Foreword Reviews

Living beneath the Colorado Peaks

The Story of Knapp Ranch: A Vision of Architectural Design and Land Stewardship

Explore a one-of-a-kind mountain retreat in the wilderness of the Vail Valley through the lush images and thoughtful, thorough writing of Living beneath the Colorado Peaks.

Betsy and Bud Knapp, the former publishers of Architectural Digest, fell in love with the Vail Valley in 1990. When building their home there, they focused on green construction and sustainable methods. A place for gatherings, conservation, ecological and botanical research, and organic farming, their ranch seeks to leave the land in better shape than they found it.

The book’s photographs, taken by Todd Winslow Pierce, capture mountainous land and the creatures that live in it; they are exquisite, making it clear why the Knapps were determined to build a house that looked like it belonged amid wild grandeur.

The landscape and wildlife are the first focus; then the lodge and its cabins receive attention. Each building is stylistically unique; each has its own imagined backstory. Additional archival photos are a nod to the history of white settlers coming to Ute Indian territory in the late nineteenth century. Designs by the architect, interior designer, and landscape architect for Knapp Ranch, all considering the rustic style of national parks buildings, round out the book’s imagery.

The text includes perspectives from those involved in the construction of the ranch and in its operations. It is interesting as it relates the particular challenges of building, from issues of water rights to the seasonal changes implicit in living at an altitude of nine thousand feet. The Knapps added a lake and restored a creek to support a fishery, seeking okays from the Army Corps of Engineers. Everything on the Knapp ranch was designed to honor or restore the site’s wildness while creating the illusion that the homes had been there all along.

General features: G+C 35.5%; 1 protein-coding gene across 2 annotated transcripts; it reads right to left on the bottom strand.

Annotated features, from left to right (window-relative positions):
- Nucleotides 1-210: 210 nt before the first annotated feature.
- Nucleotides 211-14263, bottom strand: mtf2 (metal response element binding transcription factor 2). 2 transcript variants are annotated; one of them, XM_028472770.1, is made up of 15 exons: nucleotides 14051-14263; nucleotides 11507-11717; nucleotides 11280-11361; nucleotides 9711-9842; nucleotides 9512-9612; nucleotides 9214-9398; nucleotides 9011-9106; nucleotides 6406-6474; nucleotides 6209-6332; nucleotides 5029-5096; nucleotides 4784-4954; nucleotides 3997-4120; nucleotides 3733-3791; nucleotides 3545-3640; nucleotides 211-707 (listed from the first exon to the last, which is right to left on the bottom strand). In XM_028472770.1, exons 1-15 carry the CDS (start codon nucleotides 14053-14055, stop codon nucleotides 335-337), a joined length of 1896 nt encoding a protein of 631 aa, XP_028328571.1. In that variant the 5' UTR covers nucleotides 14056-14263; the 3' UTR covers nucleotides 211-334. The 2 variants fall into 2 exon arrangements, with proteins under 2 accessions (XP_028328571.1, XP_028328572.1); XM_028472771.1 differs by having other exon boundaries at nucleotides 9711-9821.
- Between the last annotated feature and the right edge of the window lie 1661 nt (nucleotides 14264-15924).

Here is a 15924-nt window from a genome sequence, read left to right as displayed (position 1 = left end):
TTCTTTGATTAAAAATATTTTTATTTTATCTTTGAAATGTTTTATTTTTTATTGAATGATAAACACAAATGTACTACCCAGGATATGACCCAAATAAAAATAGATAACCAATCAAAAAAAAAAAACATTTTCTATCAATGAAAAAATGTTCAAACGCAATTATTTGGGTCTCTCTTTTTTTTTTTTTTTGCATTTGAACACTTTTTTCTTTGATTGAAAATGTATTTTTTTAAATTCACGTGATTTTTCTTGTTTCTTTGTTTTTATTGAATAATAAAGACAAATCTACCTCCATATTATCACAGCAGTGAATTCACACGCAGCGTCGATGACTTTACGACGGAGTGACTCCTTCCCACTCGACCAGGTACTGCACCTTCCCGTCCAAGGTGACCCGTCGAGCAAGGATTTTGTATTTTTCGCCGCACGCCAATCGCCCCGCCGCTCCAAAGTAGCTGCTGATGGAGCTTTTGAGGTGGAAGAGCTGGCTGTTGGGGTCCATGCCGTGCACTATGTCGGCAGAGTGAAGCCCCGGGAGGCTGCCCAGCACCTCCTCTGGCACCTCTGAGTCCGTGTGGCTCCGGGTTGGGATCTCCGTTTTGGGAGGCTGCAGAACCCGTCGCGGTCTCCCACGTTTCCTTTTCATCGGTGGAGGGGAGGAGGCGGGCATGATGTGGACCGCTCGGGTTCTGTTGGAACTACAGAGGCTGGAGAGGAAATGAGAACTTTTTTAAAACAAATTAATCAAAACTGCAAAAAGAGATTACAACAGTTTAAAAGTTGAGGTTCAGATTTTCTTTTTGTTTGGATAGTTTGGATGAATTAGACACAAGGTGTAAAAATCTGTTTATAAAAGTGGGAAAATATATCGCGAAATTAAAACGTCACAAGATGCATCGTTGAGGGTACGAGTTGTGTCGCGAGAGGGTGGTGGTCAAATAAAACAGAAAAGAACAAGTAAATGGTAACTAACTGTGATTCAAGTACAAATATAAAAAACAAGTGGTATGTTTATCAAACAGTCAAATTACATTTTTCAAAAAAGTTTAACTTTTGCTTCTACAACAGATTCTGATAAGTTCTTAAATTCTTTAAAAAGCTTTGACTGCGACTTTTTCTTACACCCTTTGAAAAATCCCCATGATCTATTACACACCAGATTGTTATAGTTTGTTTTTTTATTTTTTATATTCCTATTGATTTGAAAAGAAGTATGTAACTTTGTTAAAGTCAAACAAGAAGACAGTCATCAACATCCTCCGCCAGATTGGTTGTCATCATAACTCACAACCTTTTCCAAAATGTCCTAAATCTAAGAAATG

Living beneath the Colorado Peaks is an inspirational project focused on conservation and rustic architecture, well worth imitating or living vicariously through.

Reviewed by Meredith Grahl Counts

Disclosure: This article is not an endorsement, but a review. The author of this book provided free copies of the book to have their book reviewed by a professional reviewer. No fee was paid by the author for this review. Foreword Reviews only recommends books that we love. Foreword Magazine, Inc. is disclosing this in accordance with the Federal Trade Commission’s 16 CFR, Part 255.

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